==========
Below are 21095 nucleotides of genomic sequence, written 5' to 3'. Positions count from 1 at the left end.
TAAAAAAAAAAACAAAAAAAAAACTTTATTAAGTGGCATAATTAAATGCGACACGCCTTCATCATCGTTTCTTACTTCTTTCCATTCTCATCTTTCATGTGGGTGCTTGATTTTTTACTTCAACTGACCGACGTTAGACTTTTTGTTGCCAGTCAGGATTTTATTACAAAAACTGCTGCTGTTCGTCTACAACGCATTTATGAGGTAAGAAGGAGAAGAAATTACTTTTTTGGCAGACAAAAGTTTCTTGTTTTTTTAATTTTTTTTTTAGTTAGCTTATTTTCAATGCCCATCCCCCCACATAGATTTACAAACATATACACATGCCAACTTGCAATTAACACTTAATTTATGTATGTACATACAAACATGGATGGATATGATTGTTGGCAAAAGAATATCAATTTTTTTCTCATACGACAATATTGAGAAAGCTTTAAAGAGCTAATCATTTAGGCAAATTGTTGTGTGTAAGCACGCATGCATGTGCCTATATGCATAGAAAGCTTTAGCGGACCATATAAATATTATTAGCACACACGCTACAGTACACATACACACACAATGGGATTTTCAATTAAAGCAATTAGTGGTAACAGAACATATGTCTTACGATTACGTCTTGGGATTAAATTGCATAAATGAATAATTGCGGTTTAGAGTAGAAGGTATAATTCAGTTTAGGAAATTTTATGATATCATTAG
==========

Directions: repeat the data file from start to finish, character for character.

Below are 21095 nucleotides of genomic sequence, written 5' to 3'. Positions count from 1 at the left end.
TAAAAAAAAAAACAAAAAAAAAACTTTATTAAGTGGCATAATTAAATGCGACACGCCTTCATCATCGTTTCTTACTTCTTTCCATTCTCATCTTTCATGTGGGTGCTTGATTTTTTACTTCAACTGACCGACGTTAGACTTTTTGTTGCCAGTCAGGATTTTATTACAAAAACTGCTGCTGTTCGTCTACAACGCATTTATGAGGTAAGAAGGAGAAGAAATTACTTTTTTGGCAGACAAAAGTTTCTTGTTTTTTTAATTTTTTTTTTAGTTAGCTTATTTTCAATGCCCATCCCCCCACATAGATTTACAAACATATACACATGCCAACTTGCAATTAACACTTAATTTATGTATGTACATACAAACATGGATGGATATGATTGTTGGCAAAAGAATATCAATTTTTTTCTCATACGACAATATTGAGAAAGCTTTAAAGAGCTAATCATTTAGGCAAATTGTTGTGTGTAAGCACGCATGCATGTGCCTATATGCATAGAAAGCTTTAGCGGACCATATAAATATTATTAGCACACACGCTACAGTACACATACACACACAATGGGATTTTCAATTAAAGCAATTAGTGGTAACAGAACATATGTCTTACGATTACGTCTTGGGATTAAATTGCATAAATGAATAATTGCGGTTTAGAGTAGAAGGTATAATTCAGTTTAGGAAATTTTATGATATCATTAG